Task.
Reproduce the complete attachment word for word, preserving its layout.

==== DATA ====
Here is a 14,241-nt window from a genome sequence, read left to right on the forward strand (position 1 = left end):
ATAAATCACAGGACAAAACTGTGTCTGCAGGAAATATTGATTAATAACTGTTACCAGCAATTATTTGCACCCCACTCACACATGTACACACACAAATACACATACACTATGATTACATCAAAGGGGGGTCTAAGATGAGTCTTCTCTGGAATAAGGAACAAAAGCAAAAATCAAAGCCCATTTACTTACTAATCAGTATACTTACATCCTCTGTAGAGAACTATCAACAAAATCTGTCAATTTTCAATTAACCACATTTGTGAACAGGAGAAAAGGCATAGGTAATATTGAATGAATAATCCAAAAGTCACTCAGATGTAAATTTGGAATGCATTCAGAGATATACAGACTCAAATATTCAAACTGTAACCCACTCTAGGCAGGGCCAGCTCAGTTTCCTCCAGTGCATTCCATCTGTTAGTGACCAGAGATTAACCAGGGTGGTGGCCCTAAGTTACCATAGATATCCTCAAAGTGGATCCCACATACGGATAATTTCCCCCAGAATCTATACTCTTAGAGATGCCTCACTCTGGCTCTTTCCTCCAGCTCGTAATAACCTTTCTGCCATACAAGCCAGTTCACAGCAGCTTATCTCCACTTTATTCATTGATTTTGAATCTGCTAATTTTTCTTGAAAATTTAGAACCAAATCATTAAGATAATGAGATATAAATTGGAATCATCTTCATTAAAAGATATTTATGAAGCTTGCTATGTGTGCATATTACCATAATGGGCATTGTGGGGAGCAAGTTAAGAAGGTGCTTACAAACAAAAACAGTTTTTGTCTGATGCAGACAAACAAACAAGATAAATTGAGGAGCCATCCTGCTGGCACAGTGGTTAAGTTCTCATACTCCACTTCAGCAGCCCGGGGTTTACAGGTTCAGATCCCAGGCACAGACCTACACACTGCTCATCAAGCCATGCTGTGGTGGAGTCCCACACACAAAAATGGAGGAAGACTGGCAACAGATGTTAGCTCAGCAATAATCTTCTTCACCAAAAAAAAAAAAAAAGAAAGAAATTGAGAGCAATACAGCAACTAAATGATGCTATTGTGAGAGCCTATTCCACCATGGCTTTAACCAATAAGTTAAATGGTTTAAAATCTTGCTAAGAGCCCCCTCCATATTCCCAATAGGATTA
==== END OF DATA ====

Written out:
Here is a 14,241-nt window from a genome sequence, read left to right on the forward strand (position 1 = left end):
ATAAATCACAGGACAAAACTGTGTCTGCAGGAAATATTGATTAATAACTGTTACCAGCAATTATTTGCACCCCACTCACACATGTACACACACAAATACACATACACTATGATTACATCAAAGGGGGGTCTAAGATGAGTCTTCTCTGGAATAAGGAACAAAAGCAAAAATCAAAGCCCATTTACTTACTAATCAGTATACTTACATCCTCTGTAGAGAACTATCAACAAAATCTGTCAATTTTCAATTAACCACATTTGTGAACAGGAGAAAAGGCATAGGTAATATTGAATGAATAATCCAAAAGTCACTCAGATGTAAATTTGGAATGCATTCAGAGATATACAGACTCAAATATTCAAACTGTAACCCACTCTAGGCAGGGCCAGCTCAGTTTCCTCCAGTGCATTCCATCTGTTAGTGACCAGAGATTAACCAGGGTGGTGGCCCTAAGTTACCATAGATATCCTCAAAGTGGATCCCACATACGGATAATTTCCCCCAGAATCTATACTCTTAGAGATGCCTCACTCTGGCTCTTTCCTCCAGCTCGTAATAACCTTTCTGCCATACAAGCCAGTTCACAGCAGCTTATCTCCACTTTATTCATTGATTTTGAATCTGCTAATTTTTCTTGAAAATTTAGAACCAAATCATTAAGATAATGAGATATAAATTGGAATCATCTTCATTAAAAGATATTTATGAAGCTTGCTATGTGTGCATATTACCATAATGGGCATTGTGGGGAGCAAGTTAAGAAGGTGCTTACAAACAAAAACAGTTTTTGTCTGATGCAGACAAACAAACAAGATAAATTGAGGAGCCATCCTGCTGGCACAGTGGTTAAGTTCTCATACTCCACTTCAGCAGCCCGGGGTTTACAGGTTCAGATCCCAGGCACAGACCTACACACTGCTCATCAAGCCATGCTGTGGTGGAGTCCCACACACAAAAATGGAGGAAGACTGGCAACAGATGTTAGCTCAGCAATAATCTTCTTCACCAAAAAAAAAAAAAAAGAAAGAAATTGAGAGCAATACAGCAACTAAATGATGCTATTGTGAGAGCCTATTCCACCATGGCTTTAACCAATAAGTTAAATGGTTTAAAATCTTGCTAAGAGCCCCCTCCATATTCCCAATAGGATTA